The Yemen Conflict Essay

The Yemen Conflict Essay

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The main IGO that took part in the Yemen conflict was the Arab League. During the Yemen civil war that took place between 1962 and 1970, the Arab League was made up of six member states that included Yemen, Syria, Saudi Arabia, Lebanon, and Jordan. However, the Arab League was later expanded to include twenty two member states. The role played by the Arab League during the Civil war in Yemen, is evident from the roles in which the individual members of this union played in order to further its interests. Egypt was known as the United Arab Republic during this conflict and it had good relations with Yemen. In 1958, Yemen joined Egypt and Syria and the resulting union was known as the United Arab State. However, this union did not last for long because it was soon dissolved in 1961 after Syria seceded from the union. In 1962, Mohammed Al-Bdr took over the leadership of Yemen after the death of Imam Ahmed. One week after Al-Bdr came to power, the forces of revolution, led by soldiers, overthrew the new leader and declared that Yemen was an Arab Republic (Caton 21).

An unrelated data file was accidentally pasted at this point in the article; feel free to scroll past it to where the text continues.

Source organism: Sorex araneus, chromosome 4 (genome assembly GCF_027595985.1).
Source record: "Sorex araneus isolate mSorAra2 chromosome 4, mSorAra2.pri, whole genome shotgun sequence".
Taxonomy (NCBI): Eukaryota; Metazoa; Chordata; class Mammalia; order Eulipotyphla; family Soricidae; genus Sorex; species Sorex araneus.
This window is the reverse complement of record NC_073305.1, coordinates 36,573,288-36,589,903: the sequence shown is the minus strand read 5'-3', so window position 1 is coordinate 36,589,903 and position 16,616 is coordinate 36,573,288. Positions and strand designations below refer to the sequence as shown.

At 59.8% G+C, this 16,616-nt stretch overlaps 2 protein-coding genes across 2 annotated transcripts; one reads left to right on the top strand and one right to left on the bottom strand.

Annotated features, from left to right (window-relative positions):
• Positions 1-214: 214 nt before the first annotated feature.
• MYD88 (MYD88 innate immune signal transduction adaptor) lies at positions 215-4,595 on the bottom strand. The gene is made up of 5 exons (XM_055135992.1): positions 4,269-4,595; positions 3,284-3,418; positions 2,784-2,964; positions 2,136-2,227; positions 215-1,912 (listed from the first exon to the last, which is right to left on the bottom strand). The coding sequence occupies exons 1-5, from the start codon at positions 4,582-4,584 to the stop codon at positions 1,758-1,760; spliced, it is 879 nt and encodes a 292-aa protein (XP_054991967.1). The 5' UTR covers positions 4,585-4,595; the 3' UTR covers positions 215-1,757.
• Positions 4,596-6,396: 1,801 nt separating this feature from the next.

Mohammed Al-Bdr and other members of the royal family escaped to the northern part of Syria where they joined forces with some of the tribes who lived in that region. The newly created royal union received material and financial support from outside and used these resources to wage war against the republicans in the capital. The republican forces that had overthrown the leadership of Imam accused Saudi Arabia of supporting Al-Bdr forces, and threatened that they would take the war into its territory. Mohammed Al-Bdr and the royal forces, on the other hand, accused Egypt of initiating and supporting the army rebellion in Yemen but Egypt vehemently denied those claims. A f...


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...the Yemen conflict.



Works Cited

Amnesty International. Yemen: Human Rights Concerns Following Recent Armed Conflict. New York, NY: Amnesty International, 1994. Print.
Caton, Steven C. Yemen Chronicle: An Anthropology of War and Mediation. New York, NY: Hill and Wang, 2005.Print.
Clark, Janine A. Islam, Charity, and Activism: Middle-Class Networks and Social Welfare in Egypt, Jordan, and Yemen. Bloomington: Indiana University Press, 2004. Print.
Little, Tom. South Arabia: Arena of Conflict. London: Pall Mall P., 1968. Print.
Nefissa, Sarah Ben. NGOs and Governance in the Arab World. Cairo: The American University in Cairo Press, 2005. Print.
Terrill, Andrew W., and Army War College (U.S.) Strategic Studies Institute. The Conflicts In Yemen And U.S. National Security. Carlisle, PA: Strategic Studies Institute, U.S. Army War College, 2011. Print.

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